For Tropea, the onion has been such an important part of its agricultural production that it has become a symbol of the town. In addition to classic recipes, chefs take the opportunity to use the onion in every way imaginable. Yes, there’s even an onion gelato, which I admit, I haven’t sampled.

Tropea, Calabria

Everywhere you look in Tropea… onions!


In Calabria, Tropea onions are often featured on appetizer plates, such as a simple chopped mixture with oregano served here with bread, cheese, olives and the area’s ‘nduja salami specialty.

Calabrian appetizers

Red onion of Tropea and ‘nduja of Spilinga on an appetizer table

The following is another image of an antipasto spread: Tropea onions, fonduta (melted cheese) and a peperoncino jelly to eat with bread.

Tropea onions

Antipasti with Tropea onions, fonduta and a peperoncino garnish

Onion marmalade is particularly delightful with its sweet, slightly tangy blend of flavors. In addition to pickled onions and those preserved in oil, Tropea onions in agrodolce (sweet and sour) blend well in recipes. Here, the onion is presented on toasted bread with a spreadable cheese and a wisp of bacon for a mouthwatering savory experience.

Antipasto in Calabria

An antipasto plate with the Tropea onion

Another delicious recipe combines the cipolla rossa di Tropea with baccalà (codfish) and tomatoes.

Cipolla rossa di Tropea

Baccalà with Tropea onion

Pickled Tropea onion balances a simple plate of anchovies.

Cipolla rossa di Tropea

Anchovies with pickled Tropea onion

Grilled vegetables with a bit of fresh ricotta makes a wonderful vegetarian meal with good, local bread.

Grilled vegetables with ricotta

Plate of grilled Tropea onion, tomato, eggplant and zucchini with ricotta

Or perhaps a light meal with octopus and potatoes by the seaside.

Polpo alla griglia

Grilled octopus with potatoes and Tropea onion

These are just a few of this exceptional onion’s possibilities. And of course, there’s always pizza…

Calabrian pizza

A delicious pancetta, Tropea onion and mozzarella pizza

Would you like to taste the Tropea onion for yourself? Join me on one of my comprehensive, small group tours of Calabria, where you will experience the region’s incredible food, immerse yourself in its beauty and soak up the culture first hand! See the detailed itineraries on the Calabria Tour page.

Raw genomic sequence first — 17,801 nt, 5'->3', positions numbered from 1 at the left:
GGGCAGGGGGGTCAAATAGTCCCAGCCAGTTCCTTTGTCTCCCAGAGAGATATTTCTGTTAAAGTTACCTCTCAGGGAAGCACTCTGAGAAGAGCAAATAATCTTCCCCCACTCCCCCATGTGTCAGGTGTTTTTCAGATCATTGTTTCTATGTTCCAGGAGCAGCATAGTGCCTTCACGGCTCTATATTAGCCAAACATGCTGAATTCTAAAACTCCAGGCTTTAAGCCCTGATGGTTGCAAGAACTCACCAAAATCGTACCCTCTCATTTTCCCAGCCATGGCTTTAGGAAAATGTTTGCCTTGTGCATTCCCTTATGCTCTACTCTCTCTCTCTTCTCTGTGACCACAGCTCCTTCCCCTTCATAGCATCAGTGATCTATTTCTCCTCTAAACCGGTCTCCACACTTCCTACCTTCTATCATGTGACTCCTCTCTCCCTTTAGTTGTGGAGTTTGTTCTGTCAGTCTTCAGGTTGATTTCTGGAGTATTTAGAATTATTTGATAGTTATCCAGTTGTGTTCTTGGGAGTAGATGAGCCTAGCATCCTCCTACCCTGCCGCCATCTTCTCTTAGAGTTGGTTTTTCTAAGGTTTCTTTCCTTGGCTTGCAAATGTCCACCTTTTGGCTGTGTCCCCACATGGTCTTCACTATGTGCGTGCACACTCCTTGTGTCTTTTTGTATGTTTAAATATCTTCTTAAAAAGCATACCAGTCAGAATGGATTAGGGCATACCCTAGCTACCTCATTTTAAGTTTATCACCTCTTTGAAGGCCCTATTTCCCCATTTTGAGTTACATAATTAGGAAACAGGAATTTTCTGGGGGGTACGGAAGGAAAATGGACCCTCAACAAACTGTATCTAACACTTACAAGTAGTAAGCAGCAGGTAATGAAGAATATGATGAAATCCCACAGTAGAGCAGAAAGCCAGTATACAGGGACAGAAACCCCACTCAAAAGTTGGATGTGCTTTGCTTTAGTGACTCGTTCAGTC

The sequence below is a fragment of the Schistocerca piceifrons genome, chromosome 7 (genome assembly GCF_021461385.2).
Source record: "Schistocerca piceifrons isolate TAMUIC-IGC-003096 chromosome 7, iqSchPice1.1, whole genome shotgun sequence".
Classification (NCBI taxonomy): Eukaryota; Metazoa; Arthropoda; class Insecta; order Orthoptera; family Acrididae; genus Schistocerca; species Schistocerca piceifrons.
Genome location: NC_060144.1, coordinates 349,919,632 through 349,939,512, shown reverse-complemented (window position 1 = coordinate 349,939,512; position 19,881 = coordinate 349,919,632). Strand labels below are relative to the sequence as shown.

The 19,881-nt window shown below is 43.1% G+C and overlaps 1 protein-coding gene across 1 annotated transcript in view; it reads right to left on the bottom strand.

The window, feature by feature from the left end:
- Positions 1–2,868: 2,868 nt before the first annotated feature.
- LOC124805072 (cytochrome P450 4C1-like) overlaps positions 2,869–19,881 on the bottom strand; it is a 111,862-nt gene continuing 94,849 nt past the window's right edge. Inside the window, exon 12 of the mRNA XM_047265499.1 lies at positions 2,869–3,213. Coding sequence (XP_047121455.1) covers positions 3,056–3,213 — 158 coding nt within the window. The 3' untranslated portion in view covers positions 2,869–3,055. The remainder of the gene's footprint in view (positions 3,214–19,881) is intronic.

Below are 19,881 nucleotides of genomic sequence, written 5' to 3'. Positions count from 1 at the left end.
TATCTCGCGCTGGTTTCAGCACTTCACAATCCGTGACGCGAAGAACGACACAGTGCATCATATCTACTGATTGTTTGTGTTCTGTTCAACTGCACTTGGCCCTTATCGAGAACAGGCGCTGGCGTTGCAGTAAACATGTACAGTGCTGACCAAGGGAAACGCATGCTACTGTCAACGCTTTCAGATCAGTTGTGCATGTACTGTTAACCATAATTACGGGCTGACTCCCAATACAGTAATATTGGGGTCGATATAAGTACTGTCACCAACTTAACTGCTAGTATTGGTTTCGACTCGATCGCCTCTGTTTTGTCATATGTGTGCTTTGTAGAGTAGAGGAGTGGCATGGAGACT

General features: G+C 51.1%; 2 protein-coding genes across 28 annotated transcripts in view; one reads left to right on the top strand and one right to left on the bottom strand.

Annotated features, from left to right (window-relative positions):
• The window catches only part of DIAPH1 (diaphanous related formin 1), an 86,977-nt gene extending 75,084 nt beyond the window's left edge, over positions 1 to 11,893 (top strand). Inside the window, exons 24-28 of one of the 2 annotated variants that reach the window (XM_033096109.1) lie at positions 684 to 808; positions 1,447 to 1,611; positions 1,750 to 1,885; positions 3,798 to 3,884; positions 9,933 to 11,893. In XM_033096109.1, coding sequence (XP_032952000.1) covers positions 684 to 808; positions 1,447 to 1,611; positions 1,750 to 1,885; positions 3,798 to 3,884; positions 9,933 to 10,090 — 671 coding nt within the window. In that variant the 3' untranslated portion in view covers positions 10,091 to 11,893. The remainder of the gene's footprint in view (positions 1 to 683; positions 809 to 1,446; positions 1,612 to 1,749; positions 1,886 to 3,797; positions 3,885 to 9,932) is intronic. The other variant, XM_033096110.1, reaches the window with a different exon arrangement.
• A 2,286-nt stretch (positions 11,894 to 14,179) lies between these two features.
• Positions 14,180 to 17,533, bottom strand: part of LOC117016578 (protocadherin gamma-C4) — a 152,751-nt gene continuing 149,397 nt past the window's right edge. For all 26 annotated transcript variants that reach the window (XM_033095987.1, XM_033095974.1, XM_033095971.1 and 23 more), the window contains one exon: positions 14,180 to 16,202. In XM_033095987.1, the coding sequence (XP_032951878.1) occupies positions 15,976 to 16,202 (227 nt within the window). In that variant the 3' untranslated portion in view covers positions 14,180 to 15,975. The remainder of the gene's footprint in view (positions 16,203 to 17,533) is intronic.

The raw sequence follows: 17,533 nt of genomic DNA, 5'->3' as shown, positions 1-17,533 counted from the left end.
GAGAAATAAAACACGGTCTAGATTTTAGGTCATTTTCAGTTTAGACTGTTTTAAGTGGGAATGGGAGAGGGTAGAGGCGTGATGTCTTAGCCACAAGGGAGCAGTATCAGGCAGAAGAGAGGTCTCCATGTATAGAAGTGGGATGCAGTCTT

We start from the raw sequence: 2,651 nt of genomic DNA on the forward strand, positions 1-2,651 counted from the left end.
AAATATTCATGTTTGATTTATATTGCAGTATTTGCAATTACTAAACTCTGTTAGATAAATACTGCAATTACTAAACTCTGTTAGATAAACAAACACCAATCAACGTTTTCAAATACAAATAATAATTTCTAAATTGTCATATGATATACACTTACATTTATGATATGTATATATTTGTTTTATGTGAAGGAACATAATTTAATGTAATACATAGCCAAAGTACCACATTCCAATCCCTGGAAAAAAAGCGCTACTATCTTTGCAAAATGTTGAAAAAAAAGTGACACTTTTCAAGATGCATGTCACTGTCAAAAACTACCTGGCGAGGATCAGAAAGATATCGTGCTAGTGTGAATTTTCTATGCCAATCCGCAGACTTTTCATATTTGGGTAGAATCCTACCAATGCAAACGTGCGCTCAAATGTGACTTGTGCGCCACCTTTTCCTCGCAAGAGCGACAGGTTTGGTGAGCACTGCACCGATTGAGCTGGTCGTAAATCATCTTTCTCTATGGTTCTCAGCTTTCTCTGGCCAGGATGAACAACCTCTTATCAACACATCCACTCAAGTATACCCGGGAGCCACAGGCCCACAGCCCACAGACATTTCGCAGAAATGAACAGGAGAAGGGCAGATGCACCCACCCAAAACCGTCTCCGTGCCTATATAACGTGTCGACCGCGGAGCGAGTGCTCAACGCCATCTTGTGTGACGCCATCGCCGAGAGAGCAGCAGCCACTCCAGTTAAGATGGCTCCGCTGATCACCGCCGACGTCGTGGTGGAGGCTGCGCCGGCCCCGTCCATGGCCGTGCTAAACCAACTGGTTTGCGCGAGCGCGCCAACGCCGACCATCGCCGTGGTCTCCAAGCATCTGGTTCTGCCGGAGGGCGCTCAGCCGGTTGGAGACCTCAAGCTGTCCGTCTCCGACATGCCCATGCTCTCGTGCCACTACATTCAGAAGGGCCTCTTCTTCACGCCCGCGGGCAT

Read all about the fascinating Calabrian region in my book Calabria: The Other Italy, described by Publisher’s Weekly as “an intoxicating blend of humor, joy, and reverence for this area in Italy’s deep south,” and explore Calabria’s northern neighbor in my book Basilicata: Authentic Italy, “recommended to readers who appreciate all things Italian” by the Library Journal.Italy books

Follow me on social media: Basilicata Facebook pageCalabria: The Other Italy’s Facebook pageKaren’s Instagram and Karen’s Twitter for beautiful pictures and information.
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Comments 5

    1. Post

      Thanks – the dishes tasted as good as they look! Someone on Facebook today commented as to the onion’s beautiful color and she was right, both raw and cooked, it’s another aspect to draw you in.

  1. Not that I needed another reason to visit Calabria, but that polpo e patate looks to die for! Yum. I have a little watercolour sketch of Tropea onions I did years ago-i will have to find it to show you! Ciao, Cristina

    1. Post

      I love your watercolors and prints – I’m sure you did the Tropea onion justice! I’m a sucker for octopus, no pun intended, and this was particularly succulent. Plus, with the Sila potatoes and Tropea onion, well, what more can I say?

  2. I juat returned from Tropea – it was fabulous. And now I’m craving the onions – I had them in some form or fashion with every meal. Can I order them directly from a source in Tropea? I see some American companies online – but would love to support a local company there. Thanks for this great article!